Lots to like coming out of the announcements on Office 365 Reporting last week in beautiful, warm Orlando. There is a little something for everyone with the importance of signals being recognized. What I heard: customers and partners want better data and critically, more accessible data. Here are a few key announcements from the show.
Rolled out: The Reader Role
Conventional wisdom dictates that you should limit the total number of admins in your organization. Hard to argue that. There are four types of admins for Office 365: Global Admin, Exchange Admin, Skype for Business Admin and SharePoint Admin. You’ll note that list doesn’t include your Yammer Verified Admin. While not the only one, this was one of the factors that played into the feature request for Reader role access to reports. Admins and community managers who care about what is going on, need reporting. Enter the Reader role.
The capability for Office 365 admins to grant regular ol’ users the ability to consume all the reports in the Admin Center was announced by Anne Michels (@Anne_Michels) and others from her team at the show. There was much rejoicing. Available now, all you have to do is convince your admin to give it to you. If you do, you’ll also be able to instantiate the Adoption Content Pack (ACP) just like an admin. One thing to look out for though: in our testing, if you are granted Reader role and you instantiate a Content Pack and then your role is revoked, you still have access to the ACP in Power BI. Just a data point on early testing. If that changes, I’ll report back.
Coming Soon: ACP to go GA Early Next Year
The ACP will be generally available early in the new year. The exact date was not announced. In fact, a look at the slide I saw indicated a Q1-ish, Q2 feel. But, when it does, it will have a new name: Office 365 Usage Analytics. I quibble a little bit over the analytics part as I am believer in drawing a distinction between reporting and analytics as described in this informative blog by John White (@diverdown1964).
Coming Sooner: Teams Reports in Admin Center
If you want to talk about a Microsoft product that is hotter than flapjacks in a mining camp, pick Microsoft Teams. Two reports were announced that should show up in the Office 365 Admin Center by mid-October: Teams Activity report showing what’s popular and an Apps Usage report. This is good news but please, some signals via APIs would be nice. And some flapjacks.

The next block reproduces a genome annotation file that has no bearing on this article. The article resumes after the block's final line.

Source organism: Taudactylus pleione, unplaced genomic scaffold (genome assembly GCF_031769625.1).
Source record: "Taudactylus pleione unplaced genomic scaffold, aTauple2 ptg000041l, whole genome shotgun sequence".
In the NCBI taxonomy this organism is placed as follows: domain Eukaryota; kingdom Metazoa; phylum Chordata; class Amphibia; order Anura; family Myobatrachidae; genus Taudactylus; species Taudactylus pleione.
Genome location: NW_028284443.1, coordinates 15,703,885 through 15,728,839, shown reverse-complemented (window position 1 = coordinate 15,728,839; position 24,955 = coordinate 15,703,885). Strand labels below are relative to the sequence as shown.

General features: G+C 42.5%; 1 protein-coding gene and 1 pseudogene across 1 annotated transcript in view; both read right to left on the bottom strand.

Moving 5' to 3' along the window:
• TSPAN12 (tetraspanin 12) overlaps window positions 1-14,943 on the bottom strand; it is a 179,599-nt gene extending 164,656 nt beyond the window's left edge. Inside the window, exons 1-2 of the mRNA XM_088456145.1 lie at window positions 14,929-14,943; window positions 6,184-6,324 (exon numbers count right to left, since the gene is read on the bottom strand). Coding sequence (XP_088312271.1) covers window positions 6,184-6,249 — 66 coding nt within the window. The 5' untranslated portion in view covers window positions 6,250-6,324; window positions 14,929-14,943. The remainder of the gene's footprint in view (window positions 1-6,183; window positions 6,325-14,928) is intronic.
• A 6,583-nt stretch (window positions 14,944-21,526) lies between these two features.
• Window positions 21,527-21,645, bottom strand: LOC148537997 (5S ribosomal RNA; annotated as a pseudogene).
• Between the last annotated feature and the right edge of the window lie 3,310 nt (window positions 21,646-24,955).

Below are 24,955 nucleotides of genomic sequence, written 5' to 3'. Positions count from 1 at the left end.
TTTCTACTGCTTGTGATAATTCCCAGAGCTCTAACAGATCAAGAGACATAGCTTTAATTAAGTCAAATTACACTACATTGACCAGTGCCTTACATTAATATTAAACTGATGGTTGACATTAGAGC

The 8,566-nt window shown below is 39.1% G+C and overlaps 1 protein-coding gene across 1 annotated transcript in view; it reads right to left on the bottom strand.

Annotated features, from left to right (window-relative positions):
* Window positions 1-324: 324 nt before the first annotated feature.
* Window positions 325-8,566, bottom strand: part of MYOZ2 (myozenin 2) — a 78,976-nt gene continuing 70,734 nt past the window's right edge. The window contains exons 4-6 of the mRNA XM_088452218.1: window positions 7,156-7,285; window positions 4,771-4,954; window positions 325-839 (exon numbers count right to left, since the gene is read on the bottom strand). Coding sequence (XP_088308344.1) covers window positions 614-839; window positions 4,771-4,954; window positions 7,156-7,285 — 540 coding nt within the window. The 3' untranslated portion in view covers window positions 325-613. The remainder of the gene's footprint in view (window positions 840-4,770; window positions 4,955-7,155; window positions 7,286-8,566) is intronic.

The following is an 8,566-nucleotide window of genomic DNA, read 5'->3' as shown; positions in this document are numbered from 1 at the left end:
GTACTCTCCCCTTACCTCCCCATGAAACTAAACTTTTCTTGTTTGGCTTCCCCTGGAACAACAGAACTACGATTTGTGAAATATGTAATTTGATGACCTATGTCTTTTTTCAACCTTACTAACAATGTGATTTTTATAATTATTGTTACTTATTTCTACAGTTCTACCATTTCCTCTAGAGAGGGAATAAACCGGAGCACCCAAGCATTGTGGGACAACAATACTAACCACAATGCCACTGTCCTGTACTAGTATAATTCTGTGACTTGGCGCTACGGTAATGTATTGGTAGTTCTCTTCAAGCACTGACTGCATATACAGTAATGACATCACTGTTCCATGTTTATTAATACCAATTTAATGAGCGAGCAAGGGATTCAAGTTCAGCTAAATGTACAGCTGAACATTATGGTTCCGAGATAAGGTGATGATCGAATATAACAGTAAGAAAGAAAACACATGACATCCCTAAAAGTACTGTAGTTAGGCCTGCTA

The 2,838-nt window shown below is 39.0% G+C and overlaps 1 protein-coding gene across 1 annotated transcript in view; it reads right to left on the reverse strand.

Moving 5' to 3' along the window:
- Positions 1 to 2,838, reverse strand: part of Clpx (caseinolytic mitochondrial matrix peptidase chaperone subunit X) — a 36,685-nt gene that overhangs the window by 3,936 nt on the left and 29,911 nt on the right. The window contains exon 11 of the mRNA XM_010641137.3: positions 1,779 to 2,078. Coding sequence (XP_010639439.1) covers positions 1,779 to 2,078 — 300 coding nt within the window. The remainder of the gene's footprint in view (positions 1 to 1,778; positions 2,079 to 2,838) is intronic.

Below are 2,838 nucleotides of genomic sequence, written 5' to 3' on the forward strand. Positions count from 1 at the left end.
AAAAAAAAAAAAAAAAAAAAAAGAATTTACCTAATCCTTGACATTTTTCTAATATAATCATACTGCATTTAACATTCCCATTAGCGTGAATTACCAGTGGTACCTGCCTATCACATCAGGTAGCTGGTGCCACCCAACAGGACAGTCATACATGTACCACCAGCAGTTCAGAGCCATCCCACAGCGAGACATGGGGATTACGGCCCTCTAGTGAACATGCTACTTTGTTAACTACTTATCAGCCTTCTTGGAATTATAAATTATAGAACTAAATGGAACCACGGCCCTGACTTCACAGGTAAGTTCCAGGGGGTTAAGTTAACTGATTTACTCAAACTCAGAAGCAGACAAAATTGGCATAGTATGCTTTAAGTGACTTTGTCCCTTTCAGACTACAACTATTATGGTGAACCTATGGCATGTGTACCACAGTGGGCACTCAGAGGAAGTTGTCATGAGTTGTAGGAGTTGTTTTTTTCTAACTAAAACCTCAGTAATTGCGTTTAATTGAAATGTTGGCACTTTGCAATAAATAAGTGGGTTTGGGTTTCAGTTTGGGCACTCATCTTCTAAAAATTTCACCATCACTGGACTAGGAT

Good tip: Message Center
This immediately got the Captain Obvious award but when Anne mentioned it, I made myself a note. If you want to know what is coming, keep an eye on the Message Center. That is the straight goods.
Yammer Group Statistics
The Yammer team announced group level statistics are now in the UI at the group level and will begin rolling out soon. These stats are based on Likes, Reads, and Posts and are available in three set date ranges: 7 days, 28 days, and 1 year. The key here is that the Yammer product team is listening to its user base. The level of these allow for some insights but leave room for third parties like my team at tyGraph to go deeper, if and when community managers, business stakeholders and IT professionals need it.
UPDATE: The roll out is set to begin on November 2nd. Here is the wording of the announcement as it appears in the Message Center:
“On November 2, 2017, we’ll be rolling out the group insights feature in Yammer. Group insights will provide group admins and members with a comprehensive view of group activity and engagement. This message is associated with Office 365 Roadmap ID 20504.
How does this affect me?
Some of the feature highlights are:
1. Users will be able to see insights for each of their groups. – For public groups, any member of the Yammer network can access the insights. – For private groups, only members can access the insights.
2. Visualization of activities by group members and non-members across 7-day, 28-day, and 12-month periods.
3. Composition of how many group members and non-members posted, read or liked messages in the group.
4. Trends for number of posted, read and liked messages.
5. Data available for download as a csv file.”
While not a comprehensive list of all the reporting announcements, the above indicates that understanding usage and adoption is an important business goal and should be part of an overall collaboration strategy.
What thoughts do you have on what was announced for Office 365 reporting? I’d love to hear them!
(Blog notes: I sketchnote exclusively on a Surface Pro 4. The “holding newspaper” doodle is derived from a similar work by Jessica Esch (@jesch30).